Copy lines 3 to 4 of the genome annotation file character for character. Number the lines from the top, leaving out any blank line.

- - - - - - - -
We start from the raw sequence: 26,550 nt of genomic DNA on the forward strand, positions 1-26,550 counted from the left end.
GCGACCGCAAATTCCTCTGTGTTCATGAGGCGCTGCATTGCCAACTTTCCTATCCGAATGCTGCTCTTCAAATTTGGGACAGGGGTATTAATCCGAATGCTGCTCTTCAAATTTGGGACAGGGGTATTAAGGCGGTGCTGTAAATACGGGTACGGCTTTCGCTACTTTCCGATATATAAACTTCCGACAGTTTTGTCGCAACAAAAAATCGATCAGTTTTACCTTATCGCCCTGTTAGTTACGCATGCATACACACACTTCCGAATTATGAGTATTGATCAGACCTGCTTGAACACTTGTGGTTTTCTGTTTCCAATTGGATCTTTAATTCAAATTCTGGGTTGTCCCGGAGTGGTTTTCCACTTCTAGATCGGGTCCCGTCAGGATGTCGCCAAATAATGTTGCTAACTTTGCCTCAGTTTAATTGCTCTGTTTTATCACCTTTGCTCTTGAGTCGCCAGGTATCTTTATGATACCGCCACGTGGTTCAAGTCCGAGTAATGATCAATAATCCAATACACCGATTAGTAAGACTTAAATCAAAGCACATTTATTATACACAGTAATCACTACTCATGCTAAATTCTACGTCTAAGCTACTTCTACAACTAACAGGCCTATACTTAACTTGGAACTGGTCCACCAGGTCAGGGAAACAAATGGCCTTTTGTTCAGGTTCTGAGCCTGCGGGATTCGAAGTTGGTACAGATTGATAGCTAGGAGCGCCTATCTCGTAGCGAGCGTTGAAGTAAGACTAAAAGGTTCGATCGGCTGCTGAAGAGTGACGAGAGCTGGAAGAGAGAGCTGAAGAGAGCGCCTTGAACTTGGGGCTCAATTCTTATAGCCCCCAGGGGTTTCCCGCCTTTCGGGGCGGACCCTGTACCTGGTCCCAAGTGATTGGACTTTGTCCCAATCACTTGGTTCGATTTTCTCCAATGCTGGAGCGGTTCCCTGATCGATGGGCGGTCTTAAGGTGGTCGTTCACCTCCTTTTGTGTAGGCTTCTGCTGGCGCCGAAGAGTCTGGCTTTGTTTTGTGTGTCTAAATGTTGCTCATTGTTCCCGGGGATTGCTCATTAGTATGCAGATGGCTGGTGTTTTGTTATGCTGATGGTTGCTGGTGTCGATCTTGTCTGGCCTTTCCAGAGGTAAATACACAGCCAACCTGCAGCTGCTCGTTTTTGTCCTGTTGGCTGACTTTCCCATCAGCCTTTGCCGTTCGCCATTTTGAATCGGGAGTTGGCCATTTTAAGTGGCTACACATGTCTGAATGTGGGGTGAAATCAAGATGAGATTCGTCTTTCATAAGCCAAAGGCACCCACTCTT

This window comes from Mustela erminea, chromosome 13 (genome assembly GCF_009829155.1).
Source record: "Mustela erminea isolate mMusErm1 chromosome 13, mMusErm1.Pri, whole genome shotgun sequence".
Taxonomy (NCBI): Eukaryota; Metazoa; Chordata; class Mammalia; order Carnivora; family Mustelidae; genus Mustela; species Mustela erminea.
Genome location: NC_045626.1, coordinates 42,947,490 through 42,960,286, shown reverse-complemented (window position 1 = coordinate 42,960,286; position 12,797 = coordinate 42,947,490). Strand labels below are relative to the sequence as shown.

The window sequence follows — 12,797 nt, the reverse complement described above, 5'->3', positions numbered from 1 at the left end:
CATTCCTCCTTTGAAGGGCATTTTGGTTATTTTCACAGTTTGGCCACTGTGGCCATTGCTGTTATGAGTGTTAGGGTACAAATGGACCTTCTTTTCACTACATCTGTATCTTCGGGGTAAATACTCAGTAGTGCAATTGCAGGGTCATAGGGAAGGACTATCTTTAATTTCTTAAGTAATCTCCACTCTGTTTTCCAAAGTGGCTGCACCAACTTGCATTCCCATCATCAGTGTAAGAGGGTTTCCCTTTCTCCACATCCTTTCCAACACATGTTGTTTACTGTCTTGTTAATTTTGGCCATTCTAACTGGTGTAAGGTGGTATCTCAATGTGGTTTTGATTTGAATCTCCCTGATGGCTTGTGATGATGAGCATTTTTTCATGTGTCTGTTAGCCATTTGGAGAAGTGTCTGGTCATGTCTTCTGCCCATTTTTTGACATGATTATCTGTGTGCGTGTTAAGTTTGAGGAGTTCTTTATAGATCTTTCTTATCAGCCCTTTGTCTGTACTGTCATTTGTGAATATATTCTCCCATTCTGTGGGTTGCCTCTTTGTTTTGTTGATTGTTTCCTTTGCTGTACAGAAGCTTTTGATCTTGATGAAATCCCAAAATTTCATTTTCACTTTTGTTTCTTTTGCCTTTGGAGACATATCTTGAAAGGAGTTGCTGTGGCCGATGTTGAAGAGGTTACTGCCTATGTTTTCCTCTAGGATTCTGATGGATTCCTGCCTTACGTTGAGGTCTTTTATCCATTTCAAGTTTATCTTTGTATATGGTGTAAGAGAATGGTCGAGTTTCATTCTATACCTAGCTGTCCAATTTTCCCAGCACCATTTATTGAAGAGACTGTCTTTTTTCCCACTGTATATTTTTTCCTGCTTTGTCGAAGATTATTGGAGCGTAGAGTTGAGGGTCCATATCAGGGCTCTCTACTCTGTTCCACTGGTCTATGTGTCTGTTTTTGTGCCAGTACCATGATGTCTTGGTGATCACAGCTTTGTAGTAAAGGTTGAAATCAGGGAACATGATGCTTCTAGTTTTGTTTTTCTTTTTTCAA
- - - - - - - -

This window comes from Mustela erminea, chromosome 13 (genome assembly GCF_009829155.1).
Source record: "Mustela erminea isolate mMusErm1 chromosome 13, mMusErm1.Pri, whole genome shotgun sequence".